Contemporary Art: Mexico

Innovative, Vibrant & Thriving Artism

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Innovative, vibrant and thriving are the words that could describe Mexican art. From pre-Columbian times through today, the art of Mexico makes quite an impression on those who view it. Mexican art history begins with early peoples, such as the Olmecs, Incans, Mayans and Aztecs. These early artists produced works during the 3,000 years between 1500 BC and 1500 AD

From the start of the Mexican Revolution in 1910 to the aftermath of World War II, artists and intellectuals in Mexico were at the centre of a great debate about their country’s destiny. During the 1910s, artists in Mexico possessed a spirit of cosmopolitanism and a sense of national belonging. Those who had studied in Europe brought innovative styles back to Mexico City.

For Mexican artists, modernism was not simply a matter of being in tune with international Postimpressionism, Art Nouveau, or Cubism. They were interested in creating an aesthetic with a distinctly Mexican character, or mexicanidad, based on national history, traditions, and identity.

The mid-1930s saw a renewal of combative populist and political art. International events continued to affect the Mexican art world at the end of the decade, as the Spanish Civil War and World War II brought a wave of exiled European artists to Mexico. In the years after World War II, Mexican modernism had a dual legacy. The tradition of political art persisted in the work of figures such as David Alfaro Siqueiros. This coexisted with painting in a more poetic and universalized manner and in tune with international trends in abstract art.

It could be freely said that Mexico has the most recognized art scene of all other Latin American countries. There are several reasons for that, the most significant one being the important names in contemporary art coming from Mexico (let us just mention Frida Kahlo or Diego Rivera). Although being under the heavy influence of the major European movements, Mexicans did create unique and recognizable styles, such as Mexican Muralism or The Rupture Movement. Finally, Mexican art did remain heavily European in style, but indigenous themes appeared in major works as liberal Mexico sought to distinguish itself from its Spanish colonial past.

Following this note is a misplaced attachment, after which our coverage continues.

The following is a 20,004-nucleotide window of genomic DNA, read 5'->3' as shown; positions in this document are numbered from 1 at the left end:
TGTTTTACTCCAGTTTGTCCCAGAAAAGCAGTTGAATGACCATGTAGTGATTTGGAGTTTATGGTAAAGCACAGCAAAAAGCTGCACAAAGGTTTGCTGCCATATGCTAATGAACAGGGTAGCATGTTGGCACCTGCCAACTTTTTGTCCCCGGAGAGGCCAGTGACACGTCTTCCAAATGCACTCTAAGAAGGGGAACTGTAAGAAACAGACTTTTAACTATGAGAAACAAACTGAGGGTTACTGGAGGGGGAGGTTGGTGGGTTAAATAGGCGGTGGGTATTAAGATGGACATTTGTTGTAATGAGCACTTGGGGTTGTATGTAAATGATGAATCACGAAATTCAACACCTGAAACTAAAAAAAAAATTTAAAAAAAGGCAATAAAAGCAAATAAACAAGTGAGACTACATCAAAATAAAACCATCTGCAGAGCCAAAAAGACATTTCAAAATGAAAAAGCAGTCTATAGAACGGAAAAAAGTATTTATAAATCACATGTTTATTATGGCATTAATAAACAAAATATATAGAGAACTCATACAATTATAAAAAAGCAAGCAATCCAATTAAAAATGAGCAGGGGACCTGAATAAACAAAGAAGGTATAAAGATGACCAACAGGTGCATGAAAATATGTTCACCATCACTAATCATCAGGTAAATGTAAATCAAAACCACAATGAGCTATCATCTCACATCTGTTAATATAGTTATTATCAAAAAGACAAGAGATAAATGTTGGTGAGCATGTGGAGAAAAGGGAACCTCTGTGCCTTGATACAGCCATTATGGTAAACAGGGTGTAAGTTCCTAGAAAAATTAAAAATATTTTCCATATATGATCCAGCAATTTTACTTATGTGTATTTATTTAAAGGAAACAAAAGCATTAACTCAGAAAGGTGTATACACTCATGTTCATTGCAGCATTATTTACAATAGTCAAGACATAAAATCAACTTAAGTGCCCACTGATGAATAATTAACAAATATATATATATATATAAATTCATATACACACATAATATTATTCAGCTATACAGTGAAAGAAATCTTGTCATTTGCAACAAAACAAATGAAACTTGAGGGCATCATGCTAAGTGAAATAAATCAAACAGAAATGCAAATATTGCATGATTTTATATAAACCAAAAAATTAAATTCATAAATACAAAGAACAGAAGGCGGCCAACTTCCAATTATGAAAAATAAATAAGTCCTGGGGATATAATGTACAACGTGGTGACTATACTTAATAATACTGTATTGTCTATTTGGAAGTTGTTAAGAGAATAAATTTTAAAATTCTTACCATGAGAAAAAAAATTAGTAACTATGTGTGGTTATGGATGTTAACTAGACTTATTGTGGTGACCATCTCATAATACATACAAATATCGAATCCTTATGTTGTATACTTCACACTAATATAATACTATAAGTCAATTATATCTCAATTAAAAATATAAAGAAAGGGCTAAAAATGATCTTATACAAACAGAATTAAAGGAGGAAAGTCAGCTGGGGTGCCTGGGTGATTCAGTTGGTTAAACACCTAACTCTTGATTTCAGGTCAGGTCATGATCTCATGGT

Today, Mexico City is a thriving hotbed of artistic talent, with big names like Frida Kahlo having lived and worked there and rising talents like Sofía Castellanos calling it home. As far as contemporary art goes, there are plenty of splendid examples to choose from, but here are the ten contemporary Mexican artists that we think you need to know about.


Perhaps the most iconic Mexican artist, the incomparable Frida Kahlo has to be our first mention. With a back catalogue of almost 150 surviving pieces of art, the majority of which are self-portraits that predominantly hone in on her complex and often tragic life, as well as a cult pop culture reputation, Frida Kahlo is a formidable figure of the Mexican art scene. The house which bore witness to her birth, life and death are now the wildly popular and much-frequented museum better known as La Casa Azul.



Two-time Frida’s husband, Diego Rivera, can’t go without mention either. This prominent Mexican muralist is so iconic that he even features (as does Frida) on the MXN$500 banknote. His prolific body of work is still to this day on display in both the US and Mexico (amongst other countries) and many of his murals can be seen for free in Mexico City at the Palacio Nacional and the Secretaría de Educación Publica.